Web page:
When I was little, we would often go and visit my grandparents in Morgan. My great-grandmother lived about a block away, in the basement of my second-cousin’s house. My cousin and I would play together, and then when we got too hot or tired, we’d creep downstairs to visit Grandma Kygar.
Her home was cool and comfortable. She had a beautiful table covered in family photos, and a row of booties that she had crocheted in a line, waiting for the next baby to be born.
Across the room stood her buffet, and on it was a beautiful anniversary clock with roses scalloped around the numbers. The balls that hung below the face would rotate first one direction and then the other. It was so beautiful, and I was fascinated by it. It made Grandma’s house seem somehow magical.
Grandma sat next to her buffet in her rocking chair. She would hold one grandchild on her lap, and the rest of us would gather around her feet as she told us stories and sang us songs. She would thread a needle for my cousin and I, and we would “sew” on her little braided rug footstool as we listened.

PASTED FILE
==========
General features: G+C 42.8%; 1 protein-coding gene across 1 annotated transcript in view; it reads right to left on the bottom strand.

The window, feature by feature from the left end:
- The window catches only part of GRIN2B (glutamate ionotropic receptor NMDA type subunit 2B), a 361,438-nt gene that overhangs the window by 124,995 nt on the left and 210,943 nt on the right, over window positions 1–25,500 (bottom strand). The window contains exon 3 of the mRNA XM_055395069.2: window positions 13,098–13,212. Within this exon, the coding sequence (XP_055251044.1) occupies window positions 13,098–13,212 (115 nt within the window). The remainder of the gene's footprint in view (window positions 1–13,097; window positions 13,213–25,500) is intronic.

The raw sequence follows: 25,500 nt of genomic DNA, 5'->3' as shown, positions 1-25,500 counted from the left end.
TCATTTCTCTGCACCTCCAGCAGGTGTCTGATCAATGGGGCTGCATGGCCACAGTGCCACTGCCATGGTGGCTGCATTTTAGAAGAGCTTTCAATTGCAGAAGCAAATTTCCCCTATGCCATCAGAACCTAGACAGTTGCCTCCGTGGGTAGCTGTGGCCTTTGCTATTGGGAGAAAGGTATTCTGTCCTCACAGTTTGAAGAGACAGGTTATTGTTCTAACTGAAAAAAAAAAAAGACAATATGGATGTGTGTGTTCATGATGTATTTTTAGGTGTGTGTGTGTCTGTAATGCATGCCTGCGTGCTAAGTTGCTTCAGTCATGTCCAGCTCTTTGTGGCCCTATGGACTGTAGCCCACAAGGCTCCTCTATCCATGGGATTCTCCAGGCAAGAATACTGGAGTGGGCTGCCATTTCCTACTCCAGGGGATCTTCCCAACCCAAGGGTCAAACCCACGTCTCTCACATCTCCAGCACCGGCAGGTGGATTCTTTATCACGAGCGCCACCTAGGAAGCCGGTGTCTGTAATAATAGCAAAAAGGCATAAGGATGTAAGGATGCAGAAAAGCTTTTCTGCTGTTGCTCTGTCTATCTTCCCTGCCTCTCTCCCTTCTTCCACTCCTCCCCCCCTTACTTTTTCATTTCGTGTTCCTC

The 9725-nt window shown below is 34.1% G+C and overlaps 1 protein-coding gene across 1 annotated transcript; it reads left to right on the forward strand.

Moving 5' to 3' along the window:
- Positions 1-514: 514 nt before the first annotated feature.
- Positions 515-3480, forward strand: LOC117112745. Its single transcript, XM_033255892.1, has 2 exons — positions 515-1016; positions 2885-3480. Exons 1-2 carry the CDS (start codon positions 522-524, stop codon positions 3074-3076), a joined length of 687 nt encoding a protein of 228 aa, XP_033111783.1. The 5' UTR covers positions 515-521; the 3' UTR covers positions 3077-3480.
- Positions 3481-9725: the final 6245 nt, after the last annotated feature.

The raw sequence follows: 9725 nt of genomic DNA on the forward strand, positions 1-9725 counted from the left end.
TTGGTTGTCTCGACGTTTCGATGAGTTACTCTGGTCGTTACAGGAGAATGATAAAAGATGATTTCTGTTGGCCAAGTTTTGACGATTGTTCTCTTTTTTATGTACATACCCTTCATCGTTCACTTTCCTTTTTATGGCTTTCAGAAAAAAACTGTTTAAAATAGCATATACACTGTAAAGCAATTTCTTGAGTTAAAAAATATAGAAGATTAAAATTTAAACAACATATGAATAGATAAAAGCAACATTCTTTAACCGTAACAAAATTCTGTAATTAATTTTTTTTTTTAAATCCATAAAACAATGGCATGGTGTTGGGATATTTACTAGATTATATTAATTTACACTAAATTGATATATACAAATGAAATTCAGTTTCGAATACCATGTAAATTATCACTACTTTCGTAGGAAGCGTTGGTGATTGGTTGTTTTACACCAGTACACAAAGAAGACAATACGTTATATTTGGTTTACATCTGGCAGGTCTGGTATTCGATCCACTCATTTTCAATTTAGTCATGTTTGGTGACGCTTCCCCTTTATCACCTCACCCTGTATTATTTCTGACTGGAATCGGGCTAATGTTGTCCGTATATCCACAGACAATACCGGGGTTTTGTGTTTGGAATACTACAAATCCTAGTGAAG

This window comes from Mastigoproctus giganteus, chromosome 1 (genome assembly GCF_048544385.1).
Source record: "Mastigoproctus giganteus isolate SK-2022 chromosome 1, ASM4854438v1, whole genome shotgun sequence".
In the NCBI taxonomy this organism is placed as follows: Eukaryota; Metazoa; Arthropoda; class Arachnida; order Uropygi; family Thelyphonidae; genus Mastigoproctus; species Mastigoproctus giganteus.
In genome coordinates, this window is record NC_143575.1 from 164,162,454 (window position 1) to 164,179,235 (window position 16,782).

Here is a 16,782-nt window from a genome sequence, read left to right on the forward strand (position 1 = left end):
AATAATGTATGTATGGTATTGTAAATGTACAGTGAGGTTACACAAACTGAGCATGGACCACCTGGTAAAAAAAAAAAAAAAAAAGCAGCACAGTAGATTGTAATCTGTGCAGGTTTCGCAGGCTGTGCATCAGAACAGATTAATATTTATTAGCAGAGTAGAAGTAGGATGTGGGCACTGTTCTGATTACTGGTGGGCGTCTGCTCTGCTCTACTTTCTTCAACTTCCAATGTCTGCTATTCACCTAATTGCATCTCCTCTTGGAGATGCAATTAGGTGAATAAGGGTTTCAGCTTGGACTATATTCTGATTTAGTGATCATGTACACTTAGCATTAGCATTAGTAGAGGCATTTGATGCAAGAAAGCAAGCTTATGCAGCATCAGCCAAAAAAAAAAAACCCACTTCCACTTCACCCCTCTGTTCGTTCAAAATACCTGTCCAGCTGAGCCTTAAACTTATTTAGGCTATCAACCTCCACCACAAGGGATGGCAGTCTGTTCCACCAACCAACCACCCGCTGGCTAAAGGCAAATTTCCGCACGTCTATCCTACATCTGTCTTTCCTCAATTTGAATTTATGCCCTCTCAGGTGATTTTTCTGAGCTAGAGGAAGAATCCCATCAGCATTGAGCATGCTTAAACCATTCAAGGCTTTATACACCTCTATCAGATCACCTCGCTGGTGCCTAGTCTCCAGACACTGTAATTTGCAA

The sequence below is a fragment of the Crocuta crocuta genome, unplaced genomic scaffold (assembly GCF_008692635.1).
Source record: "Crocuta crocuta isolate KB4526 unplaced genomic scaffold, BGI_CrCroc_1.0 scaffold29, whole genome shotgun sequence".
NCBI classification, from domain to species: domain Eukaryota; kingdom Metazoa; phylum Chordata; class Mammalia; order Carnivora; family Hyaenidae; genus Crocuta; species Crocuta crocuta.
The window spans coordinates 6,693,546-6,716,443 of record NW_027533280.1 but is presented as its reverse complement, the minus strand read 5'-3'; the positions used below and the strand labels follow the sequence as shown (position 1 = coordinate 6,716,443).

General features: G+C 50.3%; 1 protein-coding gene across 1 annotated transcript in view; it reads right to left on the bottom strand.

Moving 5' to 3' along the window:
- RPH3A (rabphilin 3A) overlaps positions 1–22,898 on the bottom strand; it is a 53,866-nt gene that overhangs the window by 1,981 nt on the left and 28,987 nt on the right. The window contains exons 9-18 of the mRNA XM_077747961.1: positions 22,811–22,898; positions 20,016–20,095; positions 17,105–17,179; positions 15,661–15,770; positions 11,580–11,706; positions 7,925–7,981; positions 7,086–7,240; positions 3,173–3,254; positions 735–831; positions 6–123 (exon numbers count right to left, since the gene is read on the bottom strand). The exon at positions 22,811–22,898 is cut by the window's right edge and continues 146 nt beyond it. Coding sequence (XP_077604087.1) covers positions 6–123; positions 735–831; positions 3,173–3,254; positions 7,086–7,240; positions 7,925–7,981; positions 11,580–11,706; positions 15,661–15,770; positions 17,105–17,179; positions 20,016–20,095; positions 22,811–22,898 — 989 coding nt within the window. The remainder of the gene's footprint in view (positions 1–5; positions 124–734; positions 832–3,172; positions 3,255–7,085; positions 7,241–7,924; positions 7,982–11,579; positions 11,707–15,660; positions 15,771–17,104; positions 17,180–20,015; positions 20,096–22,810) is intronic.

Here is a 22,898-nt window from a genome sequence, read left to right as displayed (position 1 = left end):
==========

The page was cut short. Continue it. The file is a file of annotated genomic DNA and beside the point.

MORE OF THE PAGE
When Grandma passed away, there was the usual fuss over who would inherit her belongings. My grandmother was able to keep her mother’s clock, and even the old footstool that wasn’t worth much. She always wondered what the threads and stitches were, until I saw it one day and told her about our afternoons sewing at Grandma’s feet. I was moved when it was presented to me on my wedding day, an heirloom gift that I cherish.
Others enjoy the beautiful furniture, the lovely clock, the photos and other treasures from Grandma’s home. They don’t know that I received the best treasure of all. The little footstool with its threads and knots is a constant reminder to me of the love of a great-grandmother who had nothing to give us but her time and attention, and proved that time and attention are the best gifts of all.